Teachers need to consider an adult pupil’s past lived experiences in lessons, writes violinist Rachael Ridge


Rachael Ridge (right) teaching an adult student

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Historically, the violin has been predominantly taught to kids, sometimes as young as three to four years old, and teachers and resources are tailored towards these younger beginners. Consider two common method books used in private lesson settings: Suzuki and the Essential Elements method books. Suzuki is geared towards very young beginners who haven’t learned to read yet and the Essential Elements method books were designed for school orchestras. Teacher education programmes are also designed to equip teachers with child psychology and teaching strategies for younger students.

With more and more adults joining the ranks of violin beginners, do we as instructors need to adjust the way we teach? Do we need additional resources geared towards adult beginners specifically? Ultimately, the question is, do adult violin beginners learn differently from kids?

I would suggest that the answer is yes. Adults bring more to the table in terms of their past experiences where kids, on the other hand, are a clean slate. Adults also have more emotional, social, and physical obstacles to overcome in their violin practice. As teachers, we need to view our students as a whole person and approach each of our adult students as a unique learner.

I’ve taught several adult beginners over the years with a variety of past experiences including their depth or lack of musical knowledge, jobs, sports, social interactions that effected the way they viewed themselves, and more. Their unique backgrounds, range of skills, and familiarity with music changed the way each person approached the violin, their confidence in learning, and what specific aspects of violin learning were challenging for them.

For example, one adult I taught had never had any formal music education and was starting from scratch. He also had worked in a factory for many years and had significant physical and mental challenges to overcome at the beginning. Another adult I taught had prior musical experience on the trumpet and was able to read music proficiently. His struggle was in the frustration of knowing how to perform things mentally, but not being able to execute the skill proficiently on the violin.

Adult beginners can also struggle emotionally more than younger students and may need more support in the terms of a listening ear and honest encouragement. They carry with them anxiety learned from the difficulties of life and insecurities from the judgements of others. While kids struggle with these same issues, adults may carry a heavier burden. Also, as adult beginners tend to be a smaller community, they can feel isolated and alone in their struggles where kids have the support of their school and youth orchestras.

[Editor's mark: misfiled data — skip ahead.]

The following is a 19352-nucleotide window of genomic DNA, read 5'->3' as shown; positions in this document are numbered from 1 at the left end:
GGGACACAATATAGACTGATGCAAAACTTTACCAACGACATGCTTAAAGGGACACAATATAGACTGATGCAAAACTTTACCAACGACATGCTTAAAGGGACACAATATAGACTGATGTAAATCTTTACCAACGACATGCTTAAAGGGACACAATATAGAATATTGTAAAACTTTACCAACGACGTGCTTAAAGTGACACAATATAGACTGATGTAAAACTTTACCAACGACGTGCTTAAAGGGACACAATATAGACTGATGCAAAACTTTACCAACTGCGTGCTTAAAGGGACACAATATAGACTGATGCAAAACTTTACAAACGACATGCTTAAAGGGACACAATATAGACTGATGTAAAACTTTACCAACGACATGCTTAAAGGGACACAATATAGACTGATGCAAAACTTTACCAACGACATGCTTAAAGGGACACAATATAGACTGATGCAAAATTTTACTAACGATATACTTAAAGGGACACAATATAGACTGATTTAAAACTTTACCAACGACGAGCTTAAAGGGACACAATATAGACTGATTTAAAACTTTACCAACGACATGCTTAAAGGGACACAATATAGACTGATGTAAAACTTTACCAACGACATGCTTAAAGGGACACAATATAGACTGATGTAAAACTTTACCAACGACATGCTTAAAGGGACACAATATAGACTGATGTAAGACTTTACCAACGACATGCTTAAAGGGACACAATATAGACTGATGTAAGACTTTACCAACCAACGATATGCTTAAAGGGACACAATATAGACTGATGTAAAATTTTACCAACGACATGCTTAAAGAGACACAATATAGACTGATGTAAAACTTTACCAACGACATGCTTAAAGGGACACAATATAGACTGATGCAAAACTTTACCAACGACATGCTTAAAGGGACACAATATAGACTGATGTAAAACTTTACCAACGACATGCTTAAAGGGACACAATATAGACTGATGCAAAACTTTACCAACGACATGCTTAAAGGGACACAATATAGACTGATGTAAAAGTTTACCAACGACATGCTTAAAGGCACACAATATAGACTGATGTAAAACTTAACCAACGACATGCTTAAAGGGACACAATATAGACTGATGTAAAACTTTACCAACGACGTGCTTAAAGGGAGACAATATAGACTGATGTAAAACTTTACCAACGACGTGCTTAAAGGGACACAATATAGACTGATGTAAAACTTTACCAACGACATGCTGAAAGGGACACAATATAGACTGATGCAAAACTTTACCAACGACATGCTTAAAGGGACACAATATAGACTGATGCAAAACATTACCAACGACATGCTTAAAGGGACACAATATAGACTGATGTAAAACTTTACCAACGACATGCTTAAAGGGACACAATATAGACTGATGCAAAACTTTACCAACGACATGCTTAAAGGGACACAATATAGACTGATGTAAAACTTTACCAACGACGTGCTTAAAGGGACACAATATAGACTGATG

Social factors can also play a part in an adult’s violin experience. They may receive criticism from family and friends who don’t understand their new hobby. Even well-meaning questions from those close to us can cause adults to second guess themselves and question their abilities. Adults also can face condescension from violin professionals they encounter online or in luthier shops. This only reinforces any doubts they may already be feeling and increases their anxiety.

Finally, older students may have physical limitations due to age and learned physical habits. Years of working in a specific field, carrying themselves in a certain way, and the toll of older age can decrease their flexibility and joint mobility. This can make the body shapes and movements required to play the violin difficult to achieve and a source of frustration for students.

As teachers, we need to create an environment where adults feel welcome, safe, and free to make mistakes. We need to encourage them and give positive, constructive feedback. Adults are usually more aware of their shortcomings and may struggle with harsh criticism and yet, on the opposite spectrum, will see right through showy demonstrations of positivity.

Teachers also need to be willing to meet each student where they are at and to change direction as needed. This may require us to branch out from our traditional, comfortable methods of teaching. But, in the end, this will only help us grow ourselves. Finally, we need to be humble and willing to adjust our teaching to meet the diverse needs of our students.

Adult violin beginners are a growing population and need our support and encouragement as they tackle this beautiful instrument. Playing the violin should not be reserved for only young beginners, but instead should be enjoyed by anyone who’s willing to put in the time and effort.

Rachael Ridge is a violin teacher and runs the The Adult Violin Academy Facebook group.

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